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Gas-rich Papua New Guinea still coping with earthquake damage

More than a quarter million people still need humanitarian assistance, the World Food Program said.

By
Daniel J. Graeber
Gas-rich Papua New Guinea still coping with a humanitarian crisis more than a month after a major earthquake. Photo courtesy of Exxon Mobil.
Gas-rich Papua New Guinea still coping with a humanitarian crisis more than a month after a major earthquake. Photo courtesy of Exxon Mobil.

April 2 (UPI) -- More than a month after an earthquake crippled Papua New Guinea's gas potential, the World Food Program said a quarter million people still need aid.

More than a dozen people were left dead after the island was hit with a 7.5-magnitude earthquake in late February. The World Food Program said Monday a plane carrying enough emergency food supplies to feed 60,000 people left a United Nations depot in Dubai. More than 270,000 people still need humanitarian assistance following the quake.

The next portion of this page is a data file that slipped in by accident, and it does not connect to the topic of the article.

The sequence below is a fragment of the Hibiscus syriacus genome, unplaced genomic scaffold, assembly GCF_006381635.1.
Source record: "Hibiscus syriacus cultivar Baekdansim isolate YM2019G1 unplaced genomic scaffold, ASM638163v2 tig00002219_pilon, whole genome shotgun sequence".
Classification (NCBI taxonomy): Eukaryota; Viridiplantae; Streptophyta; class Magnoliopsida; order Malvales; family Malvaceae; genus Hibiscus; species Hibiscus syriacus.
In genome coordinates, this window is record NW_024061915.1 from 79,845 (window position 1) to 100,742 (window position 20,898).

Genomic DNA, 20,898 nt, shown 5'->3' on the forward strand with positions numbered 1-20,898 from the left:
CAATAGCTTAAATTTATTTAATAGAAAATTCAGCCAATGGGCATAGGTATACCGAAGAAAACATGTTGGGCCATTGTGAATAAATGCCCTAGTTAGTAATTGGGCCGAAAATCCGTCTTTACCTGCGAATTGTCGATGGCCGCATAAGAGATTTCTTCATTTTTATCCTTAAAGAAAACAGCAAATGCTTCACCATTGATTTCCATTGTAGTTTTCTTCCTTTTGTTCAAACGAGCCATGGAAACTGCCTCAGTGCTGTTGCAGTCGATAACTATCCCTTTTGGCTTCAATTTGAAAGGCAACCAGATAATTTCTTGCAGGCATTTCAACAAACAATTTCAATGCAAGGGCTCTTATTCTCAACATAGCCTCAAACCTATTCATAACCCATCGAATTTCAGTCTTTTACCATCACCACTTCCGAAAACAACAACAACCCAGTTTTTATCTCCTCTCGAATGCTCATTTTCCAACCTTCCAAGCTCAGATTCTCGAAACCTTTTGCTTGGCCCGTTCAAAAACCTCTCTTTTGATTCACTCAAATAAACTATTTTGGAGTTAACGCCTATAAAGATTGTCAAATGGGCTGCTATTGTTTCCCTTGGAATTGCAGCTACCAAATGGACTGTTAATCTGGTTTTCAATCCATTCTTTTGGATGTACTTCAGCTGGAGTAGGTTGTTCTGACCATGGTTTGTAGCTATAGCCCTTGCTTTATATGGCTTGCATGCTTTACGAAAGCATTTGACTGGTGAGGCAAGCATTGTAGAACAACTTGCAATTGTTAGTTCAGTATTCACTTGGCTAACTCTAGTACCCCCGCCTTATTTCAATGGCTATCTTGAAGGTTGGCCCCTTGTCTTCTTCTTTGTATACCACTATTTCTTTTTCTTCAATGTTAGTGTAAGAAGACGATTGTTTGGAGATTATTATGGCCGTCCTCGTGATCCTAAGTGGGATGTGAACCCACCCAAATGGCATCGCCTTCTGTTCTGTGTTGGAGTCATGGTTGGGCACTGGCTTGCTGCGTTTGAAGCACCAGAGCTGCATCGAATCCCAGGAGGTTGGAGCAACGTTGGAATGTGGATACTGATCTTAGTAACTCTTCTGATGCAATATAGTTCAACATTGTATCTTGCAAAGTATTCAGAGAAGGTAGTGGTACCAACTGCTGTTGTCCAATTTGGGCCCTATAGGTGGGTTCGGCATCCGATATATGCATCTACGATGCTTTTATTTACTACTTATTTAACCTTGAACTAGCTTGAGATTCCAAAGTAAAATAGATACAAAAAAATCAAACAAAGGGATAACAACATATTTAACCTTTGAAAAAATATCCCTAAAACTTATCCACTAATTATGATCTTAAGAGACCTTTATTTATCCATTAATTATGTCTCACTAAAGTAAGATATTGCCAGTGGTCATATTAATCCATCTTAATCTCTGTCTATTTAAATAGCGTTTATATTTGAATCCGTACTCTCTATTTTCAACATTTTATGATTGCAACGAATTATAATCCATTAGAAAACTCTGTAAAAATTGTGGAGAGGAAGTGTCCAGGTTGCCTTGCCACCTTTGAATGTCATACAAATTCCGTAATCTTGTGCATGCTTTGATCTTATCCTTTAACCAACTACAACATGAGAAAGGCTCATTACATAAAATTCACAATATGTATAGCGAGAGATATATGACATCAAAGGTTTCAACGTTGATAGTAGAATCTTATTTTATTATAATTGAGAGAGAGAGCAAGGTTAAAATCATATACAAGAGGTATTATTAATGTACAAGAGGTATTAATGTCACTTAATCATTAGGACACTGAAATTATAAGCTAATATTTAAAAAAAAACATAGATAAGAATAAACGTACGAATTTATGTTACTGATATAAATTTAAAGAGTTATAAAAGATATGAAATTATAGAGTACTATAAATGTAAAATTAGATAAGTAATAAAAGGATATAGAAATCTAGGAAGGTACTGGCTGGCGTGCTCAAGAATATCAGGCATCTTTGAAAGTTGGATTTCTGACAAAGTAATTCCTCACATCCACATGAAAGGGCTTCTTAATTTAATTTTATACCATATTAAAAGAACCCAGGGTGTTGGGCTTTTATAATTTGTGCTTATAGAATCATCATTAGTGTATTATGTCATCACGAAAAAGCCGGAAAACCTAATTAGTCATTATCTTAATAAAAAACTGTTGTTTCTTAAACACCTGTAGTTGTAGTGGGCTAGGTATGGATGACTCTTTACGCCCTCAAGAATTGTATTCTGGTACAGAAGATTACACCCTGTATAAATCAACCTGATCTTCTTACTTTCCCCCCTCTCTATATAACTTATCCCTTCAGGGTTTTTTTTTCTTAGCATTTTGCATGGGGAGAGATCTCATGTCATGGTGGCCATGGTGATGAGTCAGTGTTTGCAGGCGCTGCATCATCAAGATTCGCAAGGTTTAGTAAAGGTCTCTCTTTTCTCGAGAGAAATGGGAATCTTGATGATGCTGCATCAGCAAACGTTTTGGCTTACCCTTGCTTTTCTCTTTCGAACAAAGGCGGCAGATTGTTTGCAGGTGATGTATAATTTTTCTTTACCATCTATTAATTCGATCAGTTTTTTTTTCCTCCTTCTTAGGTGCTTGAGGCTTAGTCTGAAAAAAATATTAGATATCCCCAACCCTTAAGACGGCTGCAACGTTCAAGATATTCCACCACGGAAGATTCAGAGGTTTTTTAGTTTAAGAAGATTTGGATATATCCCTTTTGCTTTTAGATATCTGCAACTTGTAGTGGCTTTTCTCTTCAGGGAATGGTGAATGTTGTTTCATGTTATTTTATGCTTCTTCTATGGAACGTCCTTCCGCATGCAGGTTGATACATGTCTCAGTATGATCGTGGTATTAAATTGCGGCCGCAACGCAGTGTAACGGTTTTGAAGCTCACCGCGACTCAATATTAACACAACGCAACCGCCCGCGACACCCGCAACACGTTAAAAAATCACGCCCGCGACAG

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"Papua New Guinea already faced severe food insecurity and alarming malnutrition levels before the earthquake," the aid agency stated.

Papua New Guinea could gain economic momentum from liquefied natural gas. It's positioned well to take advantage of the growing energy demands from economies in the Asia-Pacific region. Many of the island nations in the region lack adequate domestic reserves, so the super-cooled LNG, which has more options for delivery than piped gas, fills in the gap.

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Exxon Mobil was forced to shutter LNG operations in Papua New Guinea after the February quake. The company said some of its infrastructure was damaged and it could take another month before operations can resume.

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Exxon said it was doing its part with the humanitarian effort, delivering hundreds of tons of food supplies to the affected areas.

In its latest assessment, the International Monetary Fund said the nation's economy had "slowed sharply" in response to a decline in commodity prices. The completion of LNG infrastructure has been relatively subdued and the country last year was plagued by severe drought.

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